- Create strong passwords for accounts: And make sure that the darned elf isn't looking over your shoulder as you type it in.
- Update all your apps and software: If Santa uses the same malware he was using in the 90s to gain access to your information, this should end it.
- Replace your original fireplace with an alternate heat source: Close it up tight, and let's see if the big man in red tries to slip through.
- Enlist the help of security services: At Internxt, only you can see your files and data stored on our secure cloud. Our service is 100% Santa-proof, guaranteed!
Does Santa Do More Good Than Harm?
We're not trying to be a scrooge here. We're just asking questions. We know Santa brings joy to everyone, just like Google search, but that doesn't mean we should casually hand over our right to privacy for shiny new toys or two. The holiday season is about giving to those you love, not giving away your personal information.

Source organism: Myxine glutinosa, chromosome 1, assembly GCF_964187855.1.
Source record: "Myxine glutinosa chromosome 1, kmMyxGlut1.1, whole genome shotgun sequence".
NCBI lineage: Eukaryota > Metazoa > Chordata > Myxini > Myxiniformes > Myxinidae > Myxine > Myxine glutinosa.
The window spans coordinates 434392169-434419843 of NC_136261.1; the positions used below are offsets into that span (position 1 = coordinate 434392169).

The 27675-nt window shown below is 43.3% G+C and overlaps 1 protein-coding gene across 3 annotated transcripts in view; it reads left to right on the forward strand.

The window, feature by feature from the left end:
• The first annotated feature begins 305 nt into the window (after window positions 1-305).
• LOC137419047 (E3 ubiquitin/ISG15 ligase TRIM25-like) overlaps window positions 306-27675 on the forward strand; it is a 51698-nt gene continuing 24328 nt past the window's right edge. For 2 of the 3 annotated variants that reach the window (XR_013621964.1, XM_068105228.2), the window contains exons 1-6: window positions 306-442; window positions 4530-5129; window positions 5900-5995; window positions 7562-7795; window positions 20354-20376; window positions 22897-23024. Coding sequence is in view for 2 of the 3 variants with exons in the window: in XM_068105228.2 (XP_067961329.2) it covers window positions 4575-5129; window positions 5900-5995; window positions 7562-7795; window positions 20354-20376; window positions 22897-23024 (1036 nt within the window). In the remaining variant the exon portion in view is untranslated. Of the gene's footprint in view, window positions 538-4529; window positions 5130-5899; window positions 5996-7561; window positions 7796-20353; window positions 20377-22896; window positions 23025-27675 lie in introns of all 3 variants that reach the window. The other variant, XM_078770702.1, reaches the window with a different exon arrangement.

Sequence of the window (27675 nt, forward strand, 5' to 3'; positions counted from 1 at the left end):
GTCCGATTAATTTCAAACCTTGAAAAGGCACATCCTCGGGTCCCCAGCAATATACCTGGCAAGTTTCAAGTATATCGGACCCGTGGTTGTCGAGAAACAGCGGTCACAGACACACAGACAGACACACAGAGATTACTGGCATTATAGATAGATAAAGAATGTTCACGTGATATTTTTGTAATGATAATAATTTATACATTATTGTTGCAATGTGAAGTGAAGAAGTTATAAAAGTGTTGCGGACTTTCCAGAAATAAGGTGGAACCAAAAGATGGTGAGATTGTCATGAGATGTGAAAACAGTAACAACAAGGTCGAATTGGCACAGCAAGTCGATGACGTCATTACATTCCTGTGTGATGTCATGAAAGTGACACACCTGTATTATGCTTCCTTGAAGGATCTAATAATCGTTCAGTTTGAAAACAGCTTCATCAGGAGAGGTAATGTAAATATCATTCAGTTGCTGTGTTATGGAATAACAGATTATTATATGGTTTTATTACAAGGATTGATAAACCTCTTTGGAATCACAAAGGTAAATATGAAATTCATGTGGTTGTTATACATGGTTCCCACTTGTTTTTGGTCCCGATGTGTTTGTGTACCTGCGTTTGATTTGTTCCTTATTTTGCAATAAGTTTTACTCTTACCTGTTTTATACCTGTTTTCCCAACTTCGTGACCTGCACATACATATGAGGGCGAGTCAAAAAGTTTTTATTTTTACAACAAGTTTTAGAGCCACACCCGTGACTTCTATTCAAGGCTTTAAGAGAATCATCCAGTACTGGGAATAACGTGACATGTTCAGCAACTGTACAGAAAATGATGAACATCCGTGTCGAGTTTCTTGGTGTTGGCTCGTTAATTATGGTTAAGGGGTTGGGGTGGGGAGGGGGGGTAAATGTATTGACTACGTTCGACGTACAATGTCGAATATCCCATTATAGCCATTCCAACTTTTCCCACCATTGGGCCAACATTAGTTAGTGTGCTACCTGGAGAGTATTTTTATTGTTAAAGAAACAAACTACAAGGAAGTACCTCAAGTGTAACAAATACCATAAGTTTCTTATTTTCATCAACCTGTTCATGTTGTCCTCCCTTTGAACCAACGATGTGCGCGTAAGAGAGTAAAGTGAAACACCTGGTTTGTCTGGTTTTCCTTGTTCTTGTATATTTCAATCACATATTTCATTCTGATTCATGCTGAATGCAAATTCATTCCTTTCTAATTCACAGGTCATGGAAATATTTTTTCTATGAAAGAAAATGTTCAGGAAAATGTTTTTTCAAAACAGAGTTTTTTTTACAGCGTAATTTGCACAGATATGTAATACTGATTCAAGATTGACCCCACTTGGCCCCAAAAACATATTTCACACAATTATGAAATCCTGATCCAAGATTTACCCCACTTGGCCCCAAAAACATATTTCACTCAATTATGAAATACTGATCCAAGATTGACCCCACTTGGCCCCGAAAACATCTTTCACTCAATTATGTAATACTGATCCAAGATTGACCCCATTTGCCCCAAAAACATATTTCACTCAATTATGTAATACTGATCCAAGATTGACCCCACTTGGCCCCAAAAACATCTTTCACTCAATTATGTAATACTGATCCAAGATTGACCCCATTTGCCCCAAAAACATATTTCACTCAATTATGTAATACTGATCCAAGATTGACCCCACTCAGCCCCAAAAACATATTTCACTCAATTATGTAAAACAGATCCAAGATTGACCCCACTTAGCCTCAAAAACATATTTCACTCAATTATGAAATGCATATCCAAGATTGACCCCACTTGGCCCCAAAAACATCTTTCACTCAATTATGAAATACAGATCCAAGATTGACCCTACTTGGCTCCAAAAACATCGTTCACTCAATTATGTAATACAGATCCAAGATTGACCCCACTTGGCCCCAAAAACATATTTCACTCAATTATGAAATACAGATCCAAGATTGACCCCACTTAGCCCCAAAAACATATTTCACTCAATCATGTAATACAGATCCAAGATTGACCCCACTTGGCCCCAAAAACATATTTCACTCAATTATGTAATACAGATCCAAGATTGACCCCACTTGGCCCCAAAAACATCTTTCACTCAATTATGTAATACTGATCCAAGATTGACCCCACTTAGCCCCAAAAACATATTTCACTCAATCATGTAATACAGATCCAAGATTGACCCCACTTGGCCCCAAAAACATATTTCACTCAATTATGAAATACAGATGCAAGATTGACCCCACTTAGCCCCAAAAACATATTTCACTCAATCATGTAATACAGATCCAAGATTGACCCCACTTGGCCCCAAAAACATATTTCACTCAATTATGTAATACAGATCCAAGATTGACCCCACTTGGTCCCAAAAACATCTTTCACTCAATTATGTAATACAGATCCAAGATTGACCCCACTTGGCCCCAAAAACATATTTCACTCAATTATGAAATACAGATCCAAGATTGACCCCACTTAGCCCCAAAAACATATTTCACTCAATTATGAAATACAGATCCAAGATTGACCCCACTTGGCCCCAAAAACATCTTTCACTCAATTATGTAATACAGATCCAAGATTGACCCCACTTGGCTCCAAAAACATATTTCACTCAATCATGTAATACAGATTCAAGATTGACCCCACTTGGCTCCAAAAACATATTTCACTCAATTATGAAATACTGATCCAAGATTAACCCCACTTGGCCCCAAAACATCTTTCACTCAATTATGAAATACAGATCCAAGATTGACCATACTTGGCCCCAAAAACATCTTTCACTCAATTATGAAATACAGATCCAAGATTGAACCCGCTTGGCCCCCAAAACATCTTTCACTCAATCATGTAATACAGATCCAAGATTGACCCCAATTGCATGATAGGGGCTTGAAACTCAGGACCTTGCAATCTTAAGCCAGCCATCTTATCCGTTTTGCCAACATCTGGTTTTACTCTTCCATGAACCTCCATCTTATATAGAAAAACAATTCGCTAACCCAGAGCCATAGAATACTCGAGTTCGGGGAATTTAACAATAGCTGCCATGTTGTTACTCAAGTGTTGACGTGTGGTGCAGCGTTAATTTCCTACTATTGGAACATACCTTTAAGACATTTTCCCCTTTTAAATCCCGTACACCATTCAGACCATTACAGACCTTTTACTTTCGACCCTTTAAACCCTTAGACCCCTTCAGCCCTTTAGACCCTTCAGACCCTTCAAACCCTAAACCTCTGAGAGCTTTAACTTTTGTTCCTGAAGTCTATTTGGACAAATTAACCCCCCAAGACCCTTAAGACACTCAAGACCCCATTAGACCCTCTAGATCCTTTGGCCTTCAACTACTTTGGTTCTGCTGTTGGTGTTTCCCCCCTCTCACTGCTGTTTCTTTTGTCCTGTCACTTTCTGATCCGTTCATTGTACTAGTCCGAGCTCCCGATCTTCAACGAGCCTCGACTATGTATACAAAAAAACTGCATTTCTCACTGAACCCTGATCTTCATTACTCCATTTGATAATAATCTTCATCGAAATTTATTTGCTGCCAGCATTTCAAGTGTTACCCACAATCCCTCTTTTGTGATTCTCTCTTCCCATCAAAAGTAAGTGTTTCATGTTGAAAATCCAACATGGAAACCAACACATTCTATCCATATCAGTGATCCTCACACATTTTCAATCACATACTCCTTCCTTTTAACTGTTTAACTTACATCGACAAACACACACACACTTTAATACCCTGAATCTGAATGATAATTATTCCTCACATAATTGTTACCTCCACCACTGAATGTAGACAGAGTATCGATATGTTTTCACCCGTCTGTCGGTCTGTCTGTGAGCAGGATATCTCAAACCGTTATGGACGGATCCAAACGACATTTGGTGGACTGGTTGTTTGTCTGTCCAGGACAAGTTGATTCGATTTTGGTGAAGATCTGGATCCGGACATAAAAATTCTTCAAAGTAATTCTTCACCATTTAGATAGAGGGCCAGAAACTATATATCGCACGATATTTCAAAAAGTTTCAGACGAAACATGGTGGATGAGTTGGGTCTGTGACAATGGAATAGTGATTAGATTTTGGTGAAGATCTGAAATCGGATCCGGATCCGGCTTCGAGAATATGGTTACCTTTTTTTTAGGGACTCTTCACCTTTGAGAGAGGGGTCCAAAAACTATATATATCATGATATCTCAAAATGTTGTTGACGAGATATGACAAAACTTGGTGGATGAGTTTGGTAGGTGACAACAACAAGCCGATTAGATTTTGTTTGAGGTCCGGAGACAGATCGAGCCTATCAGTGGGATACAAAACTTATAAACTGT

We guess we can put up with jolly ol' St. Nick's privacy shenanigans for another as long as it makes the children happy, but it is important to be wary of even the "good guys" when it comes to our privacy. Our privacy is invaluable and priceless and should not be for sale, no matter how nice that new wagon is.
So Santa, you can have a pass this year. But we need to talk seriously about some targeted privacy legislation in the future.
Until then, Internxt wishes everyone a very Happy Holidays and Merry Christmas!
P.S. Santa, if you're reading this (and we know you are), we would really like a new coffee machine this Christmas. You know, the one with the milk brother that grinds its own beans for each cup. Thanks, Santa! We'll be good and keep protecting privacy. We promise!